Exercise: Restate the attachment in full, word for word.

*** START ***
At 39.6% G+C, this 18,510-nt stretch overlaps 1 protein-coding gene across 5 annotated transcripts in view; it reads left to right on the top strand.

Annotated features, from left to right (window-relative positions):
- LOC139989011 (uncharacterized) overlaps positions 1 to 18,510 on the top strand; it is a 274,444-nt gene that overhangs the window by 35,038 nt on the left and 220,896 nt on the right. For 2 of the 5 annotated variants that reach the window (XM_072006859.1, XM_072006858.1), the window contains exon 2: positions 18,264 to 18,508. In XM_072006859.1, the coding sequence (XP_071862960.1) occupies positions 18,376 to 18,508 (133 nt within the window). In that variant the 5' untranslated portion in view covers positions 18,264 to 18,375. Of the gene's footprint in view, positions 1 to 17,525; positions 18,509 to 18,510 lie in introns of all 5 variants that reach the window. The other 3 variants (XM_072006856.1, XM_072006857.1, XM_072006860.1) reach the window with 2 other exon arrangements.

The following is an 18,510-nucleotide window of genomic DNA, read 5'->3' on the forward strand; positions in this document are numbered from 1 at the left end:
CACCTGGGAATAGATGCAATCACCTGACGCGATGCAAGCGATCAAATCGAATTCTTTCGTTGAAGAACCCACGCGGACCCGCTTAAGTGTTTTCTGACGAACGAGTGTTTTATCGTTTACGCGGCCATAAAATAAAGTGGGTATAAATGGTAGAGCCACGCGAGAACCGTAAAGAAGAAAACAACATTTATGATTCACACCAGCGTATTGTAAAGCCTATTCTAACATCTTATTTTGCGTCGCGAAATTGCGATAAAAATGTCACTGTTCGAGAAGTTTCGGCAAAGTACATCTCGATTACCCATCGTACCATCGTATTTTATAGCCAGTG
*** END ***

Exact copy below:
At 39.6% G+C, this 18,510-nt stretch overlaps 1 protein-coding gene across 5 annotated transcripts in view; it reads left to right on the top strand.

Annotated features, from left to right (window-relative positions):
- LOC139989011 (uncharacterized) overlaps positions 1 to 18,510 on the top strand; it is a 274,444-nt gene that overhangs the window by 35,038 nt on the left and 220,896 nt on the right. For 2 of the 5 annotated variants that reach the window (XM_072006859.1, XM_072006858.1), the window contains exon 2: positions 18,264 to 18,508. In XM_072006859.1, the coding sequence (XP_071862960.1) occupies positions 18,376 to 18,508 (133 nt within the window). In that variant the 5' untranslated portion in view covers positions 18,264 to 18,375. Of the gene's footprint in view, positions 1 to 17,525; positions 18,509 to 18,510 lie in introns of all 5 variants that reach the window. The other 3 variants (XM_072006856.1, XM_072006857.1, XM_072006860.1) reach the window with 2 other exon arrangements.

The following is an 18,510-nucleotide window of genomic DNA, read 5'->3' on the forward strand; positions in this document are numbered from 1 at the left end:
CACCTGGGAATAGATGCAATCACCTGACGCGATGCAAGCGATCAAATCGAATTCTTTCGTTGAAGAACCCACGCGGACCCGCTTAAGTGTTTTCTGACGAACGAGTGTTTTATCGTTTACGCGGCCATAAAATAAAGTGGGTATAAATGGTAGAGCCACGCGAGAACCGTAAAGAAGAAAACAACATTTATGATTCACACCAGCGTATTGTAAAGCCTATTCTAACATCTTATTTTGCGTCGCGAAATTGCGATAAAAATGTCACTGTTCGAGAAGTTTCGGCAAAGTACATCTCGATTACCCATCGTACCATCGTATTTTATAGCCAGTG